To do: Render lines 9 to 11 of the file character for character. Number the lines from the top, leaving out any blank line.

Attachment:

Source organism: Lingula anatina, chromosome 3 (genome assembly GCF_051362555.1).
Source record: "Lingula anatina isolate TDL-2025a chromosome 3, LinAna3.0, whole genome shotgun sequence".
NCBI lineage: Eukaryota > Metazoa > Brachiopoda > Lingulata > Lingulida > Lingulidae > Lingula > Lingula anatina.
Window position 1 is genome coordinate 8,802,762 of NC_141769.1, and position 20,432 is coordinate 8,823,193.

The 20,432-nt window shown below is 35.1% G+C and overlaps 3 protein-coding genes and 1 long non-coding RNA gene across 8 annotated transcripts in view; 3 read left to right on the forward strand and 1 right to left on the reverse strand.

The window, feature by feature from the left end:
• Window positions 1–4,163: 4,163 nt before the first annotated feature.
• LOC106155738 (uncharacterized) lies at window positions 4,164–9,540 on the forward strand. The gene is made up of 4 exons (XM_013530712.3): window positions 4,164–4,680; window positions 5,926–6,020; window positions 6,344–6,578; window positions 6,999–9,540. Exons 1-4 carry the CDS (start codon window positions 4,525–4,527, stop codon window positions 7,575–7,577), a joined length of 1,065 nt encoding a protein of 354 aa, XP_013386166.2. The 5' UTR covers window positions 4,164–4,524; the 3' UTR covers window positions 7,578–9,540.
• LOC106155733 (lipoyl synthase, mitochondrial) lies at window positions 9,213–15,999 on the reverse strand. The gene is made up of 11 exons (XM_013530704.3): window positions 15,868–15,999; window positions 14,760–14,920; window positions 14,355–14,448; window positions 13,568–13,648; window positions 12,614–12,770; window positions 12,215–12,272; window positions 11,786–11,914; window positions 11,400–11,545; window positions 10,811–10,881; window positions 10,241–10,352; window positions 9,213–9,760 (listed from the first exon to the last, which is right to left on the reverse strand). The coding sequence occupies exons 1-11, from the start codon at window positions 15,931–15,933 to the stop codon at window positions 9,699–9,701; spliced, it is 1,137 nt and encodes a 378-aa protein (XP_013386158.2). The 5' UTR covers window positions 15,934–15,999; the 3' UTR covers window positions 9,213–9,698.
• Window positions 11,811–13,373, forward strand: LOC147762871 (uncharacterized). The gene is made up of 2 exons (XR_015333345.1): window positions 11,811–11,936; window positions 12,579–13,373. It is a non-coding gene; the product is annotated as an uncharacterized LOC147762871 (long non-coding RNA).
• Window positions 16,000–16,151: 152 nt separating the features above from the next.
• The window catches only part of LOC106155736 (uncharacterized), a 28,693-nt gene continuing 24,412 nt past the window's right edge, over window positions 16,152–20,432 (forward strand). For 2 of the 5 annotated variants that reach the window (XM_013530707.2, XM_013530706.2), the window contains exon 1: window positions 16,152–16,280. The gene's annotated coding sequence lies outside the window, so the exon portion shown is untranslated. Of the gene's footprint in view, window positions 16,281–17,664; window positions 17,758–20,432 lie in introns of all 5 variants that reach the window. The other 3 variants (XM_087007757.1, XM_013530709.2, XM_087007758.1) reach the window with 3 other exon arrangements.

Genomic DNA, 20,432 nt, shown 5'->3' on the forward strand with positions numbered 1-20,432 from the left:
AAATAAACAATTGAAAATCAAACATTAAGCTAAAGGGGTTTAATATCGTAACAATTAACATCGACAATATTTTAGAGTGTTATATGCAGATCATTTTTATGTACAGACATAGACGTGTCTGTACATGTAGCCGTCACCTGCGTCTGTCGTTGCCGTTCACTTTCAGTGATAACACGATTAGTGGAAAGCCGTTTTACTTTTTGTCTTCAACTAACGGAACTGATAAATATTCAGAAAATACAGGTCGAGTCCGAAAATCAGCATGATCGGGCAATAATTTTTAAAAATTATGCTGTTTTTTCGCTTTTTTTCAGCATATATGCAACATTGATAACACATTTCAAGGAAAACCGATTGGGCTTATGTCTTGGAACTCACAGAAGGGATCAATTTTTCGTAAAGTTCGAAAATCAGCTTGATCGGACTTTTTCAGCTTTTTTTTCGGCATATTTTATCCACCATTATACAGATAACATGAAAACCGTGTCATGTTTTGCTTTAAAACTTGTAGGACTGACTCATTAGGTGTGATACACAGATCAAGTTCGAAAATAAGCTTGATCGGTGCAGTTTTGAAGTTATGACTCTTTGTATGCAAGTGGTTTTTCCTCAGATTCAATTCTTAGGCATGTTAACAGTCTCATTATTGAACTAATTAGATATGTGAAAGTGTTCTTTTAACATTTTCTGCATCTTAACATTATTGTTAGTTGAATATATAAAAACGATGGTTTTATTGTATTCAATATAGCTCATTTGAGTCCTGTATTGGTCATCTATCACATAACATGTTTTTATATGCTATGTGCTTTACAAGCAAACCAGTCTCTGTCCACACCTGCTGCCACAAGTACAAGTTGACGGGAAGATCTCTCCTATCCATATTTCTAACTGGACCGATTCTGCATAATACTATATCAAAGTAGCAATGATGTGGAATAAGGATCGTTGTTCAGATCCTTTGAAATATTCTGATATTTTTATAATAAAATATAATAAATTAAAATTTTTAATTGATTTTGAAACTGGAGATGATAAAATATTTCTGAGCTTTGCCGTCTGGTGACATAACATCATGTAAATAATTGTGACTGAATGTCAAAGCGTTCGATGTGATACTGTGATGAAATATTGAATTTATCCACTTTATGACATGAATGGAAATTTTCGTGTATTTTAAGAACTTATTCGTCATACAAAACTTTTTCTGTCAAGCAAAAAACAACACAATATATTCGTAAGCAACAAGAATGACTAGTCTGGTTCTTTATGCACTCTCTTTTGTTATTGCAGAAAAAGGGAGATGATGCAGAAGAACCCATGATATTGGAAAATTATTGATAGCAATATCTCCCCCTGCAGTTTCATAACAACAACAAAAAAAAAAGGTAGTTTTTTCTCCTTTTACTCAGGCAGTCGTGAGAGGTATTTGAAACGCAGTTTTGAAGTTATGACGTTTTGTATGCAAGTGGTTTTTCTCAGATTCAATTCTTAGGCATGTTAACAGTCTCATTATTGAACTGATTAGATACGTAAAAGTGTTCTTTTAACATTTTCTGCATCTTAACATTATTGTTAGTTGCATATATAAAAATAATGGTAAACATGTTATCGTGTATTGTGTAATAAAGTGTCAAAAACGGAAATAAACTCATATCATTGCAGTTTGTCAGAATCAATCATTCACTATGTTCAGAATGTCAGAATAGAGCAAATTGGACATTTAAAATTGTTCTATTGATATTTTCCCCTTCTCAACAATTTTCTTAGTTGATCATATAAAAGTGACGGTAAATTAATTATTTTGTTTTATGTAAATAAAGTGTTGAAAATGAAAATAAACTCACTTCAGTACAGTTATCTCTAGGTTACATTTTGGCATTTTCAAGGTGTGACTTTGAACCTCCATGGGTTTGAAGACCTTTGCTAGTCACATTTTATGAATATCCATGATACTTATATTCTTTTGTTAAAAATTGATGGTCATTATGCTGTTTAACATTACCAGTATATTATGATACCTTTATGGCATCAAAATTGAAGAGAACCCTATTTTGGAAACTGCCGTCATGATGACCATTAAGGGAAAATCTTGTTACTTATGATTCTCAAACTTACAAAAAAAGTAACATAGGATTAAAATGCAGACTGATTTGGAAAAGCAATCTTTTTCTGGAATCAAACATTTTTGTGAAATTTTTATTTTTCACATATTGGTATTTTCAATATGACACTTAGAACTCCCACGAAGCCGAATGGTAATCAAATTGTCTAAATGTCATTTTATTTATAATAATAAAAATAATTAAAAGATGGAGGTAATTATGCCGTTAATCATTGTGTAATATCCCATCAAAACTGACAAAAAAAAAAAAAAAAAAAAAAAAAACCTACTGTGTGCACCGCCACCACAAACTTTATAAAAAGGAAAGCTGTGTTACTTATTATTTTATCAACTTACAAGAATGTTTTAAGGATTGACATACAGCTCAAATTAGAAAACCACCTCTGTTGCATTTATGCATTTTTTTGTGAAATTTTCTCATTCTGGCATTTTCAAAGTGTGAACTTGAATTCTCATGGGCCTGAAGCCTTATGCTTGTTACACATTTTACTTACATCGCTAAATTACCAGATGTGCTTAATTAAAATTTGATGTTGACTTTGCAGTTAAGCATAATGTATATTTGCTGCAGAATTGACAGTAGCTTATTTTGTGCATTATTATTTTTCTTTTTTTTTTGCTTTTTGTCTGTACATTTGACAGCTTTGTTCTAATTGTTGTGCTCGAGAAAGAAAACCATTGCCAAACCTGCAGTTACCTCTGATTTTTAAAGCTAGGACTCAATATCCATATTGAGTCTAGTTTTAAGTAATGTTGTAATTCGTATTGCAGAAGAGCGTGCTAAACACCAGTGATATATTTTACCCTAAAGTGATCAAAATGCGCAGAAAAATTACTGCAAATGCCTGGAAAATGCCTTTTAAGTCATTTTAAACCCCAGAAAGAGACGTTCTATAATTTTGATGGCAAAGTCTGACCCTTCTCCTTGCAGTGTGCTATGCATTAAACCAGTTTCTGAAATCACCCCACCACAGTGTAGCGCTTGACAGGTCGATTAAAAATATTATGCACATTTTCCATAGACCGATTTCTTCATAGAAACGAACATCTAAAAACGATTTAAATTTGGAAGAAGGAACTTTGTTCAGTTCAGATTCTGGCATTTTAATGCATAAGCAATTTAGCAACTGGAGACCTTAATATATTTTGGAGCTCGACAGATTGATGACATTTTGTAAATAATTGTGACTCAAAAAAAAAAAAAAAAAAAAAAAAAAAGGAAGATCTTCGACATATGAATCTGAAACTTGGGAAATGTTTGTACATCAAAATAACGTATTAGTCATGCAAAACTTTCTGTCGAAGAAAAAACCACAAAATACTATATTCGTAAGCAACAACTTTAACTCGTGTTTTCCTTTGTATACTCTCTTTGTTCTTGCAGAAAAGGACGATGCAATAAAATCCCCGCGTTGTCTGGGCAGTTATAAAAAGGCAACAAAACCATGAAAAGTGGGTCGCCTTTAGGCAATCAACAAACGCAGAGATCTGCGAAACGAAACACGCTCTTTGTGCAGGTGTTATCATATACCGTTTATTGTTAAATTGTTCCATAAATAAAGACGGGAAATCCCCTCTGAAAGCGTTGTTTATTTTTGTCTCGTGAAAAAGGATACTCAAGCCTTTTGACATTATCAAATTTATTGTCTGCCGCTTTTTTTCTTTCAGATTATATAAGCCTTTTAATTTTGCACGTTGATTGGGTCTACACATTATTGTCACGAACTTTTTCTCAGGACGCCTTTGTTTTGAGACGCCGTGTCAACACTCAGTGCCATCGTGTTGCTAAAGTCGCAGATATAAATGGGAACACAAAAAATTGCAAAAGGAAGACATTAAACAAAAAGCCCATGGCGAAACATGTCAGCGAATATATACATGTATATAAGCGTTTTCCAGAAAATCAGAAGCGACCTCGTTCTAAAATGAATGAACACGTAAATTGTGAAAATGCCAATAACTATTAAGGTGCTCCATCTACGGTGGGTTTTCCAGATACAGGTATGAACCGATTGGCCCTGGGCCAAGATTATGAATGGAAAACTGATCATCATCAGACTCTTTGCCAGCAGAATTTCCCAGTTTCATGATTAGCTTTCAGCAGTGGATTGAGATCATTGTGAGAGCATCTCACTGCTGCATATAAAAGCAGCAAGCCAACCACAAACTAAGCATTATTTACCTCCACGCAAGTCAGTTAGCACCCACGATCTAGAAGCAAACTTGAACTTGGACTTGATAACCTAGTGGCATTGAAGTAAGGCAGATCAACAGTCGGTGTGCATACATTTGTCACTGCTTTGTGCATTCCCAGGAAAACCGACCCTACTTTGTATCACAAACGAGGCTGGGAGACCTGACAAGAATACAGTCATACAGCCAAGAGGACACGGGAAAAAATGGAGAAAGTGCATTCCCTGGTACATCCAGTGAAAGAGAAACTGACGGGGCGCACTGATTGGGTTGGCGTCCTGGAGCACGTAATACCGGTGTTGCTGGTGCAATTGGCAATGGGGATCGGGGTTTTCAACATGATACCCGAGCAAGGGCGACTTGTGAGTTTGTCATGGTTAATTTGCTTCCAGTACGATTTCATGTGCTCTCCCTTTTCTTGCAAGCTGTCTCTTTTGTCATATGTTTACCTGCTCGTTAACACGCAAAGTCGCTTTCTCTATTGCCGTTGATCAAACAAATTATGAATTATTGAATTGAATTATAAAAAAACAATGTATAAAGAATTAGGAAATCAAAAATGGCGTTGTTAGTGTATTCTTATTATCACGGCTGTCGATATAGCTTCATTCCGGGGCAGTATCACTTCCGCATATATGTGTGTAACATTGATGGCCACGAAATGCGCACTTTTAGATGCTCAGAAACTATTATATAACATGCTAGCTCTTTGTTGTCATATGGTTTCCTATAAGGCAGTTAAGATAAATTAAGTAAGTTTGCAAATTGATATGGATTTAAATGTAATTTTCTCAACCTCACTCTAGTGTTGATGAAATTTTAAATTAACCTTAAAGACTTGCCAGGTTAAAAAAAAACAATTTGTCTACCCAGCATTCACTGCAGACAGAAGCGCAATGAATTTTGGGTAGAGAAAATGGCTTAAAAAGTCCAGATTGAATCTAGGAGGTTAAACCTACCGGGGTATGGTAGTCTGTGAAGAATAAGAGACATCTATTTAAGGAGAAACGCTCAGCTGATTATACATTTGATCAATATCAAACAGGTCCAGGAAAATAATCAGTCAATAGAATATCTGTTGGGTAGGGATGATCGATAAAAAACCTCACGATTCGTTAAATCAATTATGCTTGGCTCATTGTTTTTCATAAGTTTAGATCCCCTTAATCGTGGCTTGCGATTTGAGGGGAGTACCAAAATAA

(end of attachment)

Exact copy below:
• LOC106155733 (lipoyl synthase, mitochondrial) lies at window positions 9,213–15,999 on the reverse strand. The gene is made up of 11 exons (XM_013530704.3): window positions 15,868–15,999; window positions 14,760–14,920; window positions 14,355–14,448; window positions 13,568–13,648; window positions 12,614–12,770; window positions 12,215–12,272; window positions 11,786–11,914; window positions 11,400–11,545; window positions 10,811–10,881; window positions 10,241–10,352; window positions 9,213–9,760 (listed from the first exon to the last, which is right to left on the reverse strand). The coding sequence occupies exons 1-11, from the start codon at window positions 15,931–15,933 to the stop codon at window positions 9,699–9,701; spliced, it is 1,137 nt and encodes a 378-aa protein (XP_013386158.2). The 5' UTR covers window positions 15,934–15,999; the 3' UTR covers window positions 9,213–9,698.
• Window positions 11,811–13,373, forward strand: LOC147762871 (uncharacterized). The gene is made up of 2 exons (XR_015333345.1): window positions 11,811–11,936; window positions 12,579–13,373. It is a non-coding gene; the product is annotated as an uncharacterized LOC147762871 (long non-coding RNA).
• Window positions 16,000–16,151: 152 nt separating the features above from the next.